I spent considerable time with recruiters from many Fortune 100 companies in Q4 of 2013. It was great to hear about the qualities they were searching for in top recruits. From Amazon to Cisco to Apple to Intel to Chrysler to Bank of America, I heard numerous stories about great interviews… and others where candidates struggled. My main takeaways from those interactions include:
1. Candidates need to develop, understand, and succinctly convey their personal intention and be able to back it up with data-driven stories of accomplishment.
2. Candidates must do homework on the company that they’re interested in. Recruiters will ask, “Why do you want to work for _____?” and if the candidate can’t formulate a 2 – 3 minute response based on personal stories, information from the media, or data from connections inside the organization… he will likely not make it to the next round of interviews.
3. Candidates who have the most success are those who correlate how their personal intention can generate value for the organization they’re interviewing with. Taking the time to determine how a candidate’s skills and character can make an organization money, save it money, or mitigate its’ risk is powerful.
The takeaways previously listed are examples of what candidates attempting to transition from one function/industry/company to another can do to make themselves stand out. But, the underlying principles are the same for individuals looking to climb the corporate ladder.
Know your intention. Know the organization. Correlate the two and sell how you generate value.
As you consider what you’d like to accomplish in 2014, here are three things worth developing your goals around:
1. Take a Long-Term Orientation – As the pace of technology improvements and globalization quickens, change is going to happen in areas of your life and in ways you haven’t thought of. Create your intention statement and use it as a guiding star through 2014 and life’s tough decisions.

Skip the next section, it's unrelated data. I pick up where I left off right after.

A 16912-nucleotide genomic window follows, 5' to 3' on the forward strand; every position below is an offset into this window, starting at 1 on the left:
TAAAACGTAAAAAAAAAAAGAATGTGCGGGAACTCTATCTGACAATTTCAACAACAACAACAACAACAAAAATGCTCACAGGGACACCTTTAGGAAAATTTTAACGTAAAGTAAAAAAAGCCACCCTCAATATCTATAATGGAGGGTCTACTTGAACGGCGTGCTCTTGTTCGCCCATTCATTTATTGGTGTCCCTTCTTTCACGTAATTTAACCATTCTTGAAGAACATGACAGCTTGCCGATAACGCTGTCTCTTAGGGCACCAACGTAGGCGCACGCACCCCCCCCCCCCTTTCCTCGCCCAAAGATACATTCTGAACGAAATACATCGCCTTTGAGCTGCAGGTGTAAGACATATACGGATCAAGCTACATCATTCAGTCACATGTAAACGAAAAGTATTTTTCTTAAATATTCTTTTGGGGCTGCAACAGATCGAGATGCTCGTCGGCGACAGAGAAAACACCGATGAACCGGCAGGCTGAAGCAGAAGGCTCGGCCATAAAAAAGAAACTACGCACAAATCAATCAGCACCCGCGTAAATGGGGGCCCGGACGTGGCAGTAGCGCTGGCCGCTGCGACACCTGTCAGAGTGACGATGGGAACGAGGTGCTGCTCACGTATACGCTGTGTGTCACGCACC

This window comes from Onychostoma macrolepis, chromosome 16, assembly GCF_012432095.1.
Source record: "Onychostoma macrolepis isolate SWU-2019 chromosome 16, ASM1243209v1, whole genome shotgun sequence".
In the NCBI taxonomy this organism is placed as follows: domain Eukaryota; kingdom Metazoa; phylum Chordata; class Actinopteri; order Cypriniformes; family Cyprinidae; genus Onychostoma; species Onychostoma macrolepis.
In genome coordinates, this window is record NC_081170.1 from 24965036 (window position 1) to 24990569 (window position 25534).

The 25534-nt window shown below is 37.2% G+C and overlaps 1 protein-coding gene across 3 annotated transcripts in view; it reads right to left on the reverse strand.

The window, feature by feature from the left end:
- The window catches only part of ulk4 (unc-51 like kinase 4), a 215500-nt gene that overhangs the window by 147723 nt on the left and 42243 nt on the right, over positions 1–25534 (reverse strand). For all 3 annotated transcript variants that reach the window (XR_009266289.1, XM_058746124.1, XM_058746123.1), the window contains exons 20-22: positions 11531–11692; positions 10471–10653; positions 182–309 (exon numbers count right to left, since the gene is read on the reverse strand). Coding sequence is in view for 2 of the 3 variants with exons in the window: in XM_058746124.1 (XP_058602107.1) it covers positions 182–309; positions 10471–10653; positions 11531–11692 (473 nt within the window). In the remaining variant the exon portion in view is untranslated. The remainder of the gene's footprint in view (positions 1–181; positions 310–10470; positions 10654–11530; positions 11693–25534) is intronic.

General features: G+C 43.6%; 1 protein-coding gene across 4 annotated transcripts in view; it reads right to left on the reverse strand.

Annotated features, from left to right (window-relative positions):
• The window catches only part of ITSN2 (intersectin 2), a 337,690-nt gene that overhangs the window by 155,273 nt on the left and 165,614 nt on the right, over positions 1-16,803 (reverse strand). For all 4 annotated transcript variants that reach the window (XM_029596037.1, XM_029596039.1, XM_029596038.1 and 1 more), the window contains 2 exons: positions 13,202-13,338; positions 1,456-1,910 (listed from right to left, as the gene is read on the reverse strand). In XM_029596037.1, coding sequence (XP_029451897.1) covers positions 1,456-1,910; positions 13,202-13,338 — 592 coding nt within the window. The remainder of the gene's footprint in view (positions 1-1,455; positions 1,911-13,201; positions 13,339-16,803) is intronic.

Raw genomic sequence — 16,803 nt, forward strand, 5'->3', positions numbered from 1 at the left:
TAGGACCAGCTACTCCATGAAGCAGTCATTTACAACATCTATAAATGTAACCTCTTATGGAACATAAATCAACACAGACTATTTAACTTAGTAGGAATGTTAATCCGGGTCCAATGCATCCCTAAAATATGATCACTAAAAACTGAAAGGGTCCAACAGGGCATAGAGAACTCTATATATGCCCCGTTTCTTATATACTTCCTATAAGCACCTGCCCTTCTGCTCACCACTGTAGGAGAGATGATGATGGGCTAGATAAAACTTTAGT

2. Develop Your Emotional Competence – Recruiters are less and less interested in your technical knowledge, skills, and abilities. They’re important, but they’ll only take you so far. What will get you to the next level in your career are “soft” skills such as influencing without authority, adaptability, or leading through change.
3. Educate Yourself – In December’s e-newsletter, I discussed how in the 1600s humans were predominantly entrepreneurs and how the beginning of the 21st century requires individuals to think and act entrepreneurially at increasingly higher skill levels. In 2014, consider getting an additional degree. Join a professional association and become certified. Read books. Conduct two informational interviews per month. Attend seminars. Learn continually.
Remember, every interaction you have is a chance to exude your personal brand, generate value, and “out-behave” others. Make 2014 the best it can possibly be by thinking long-term, enhancing your soft skills, and dedicating time weekly for education.
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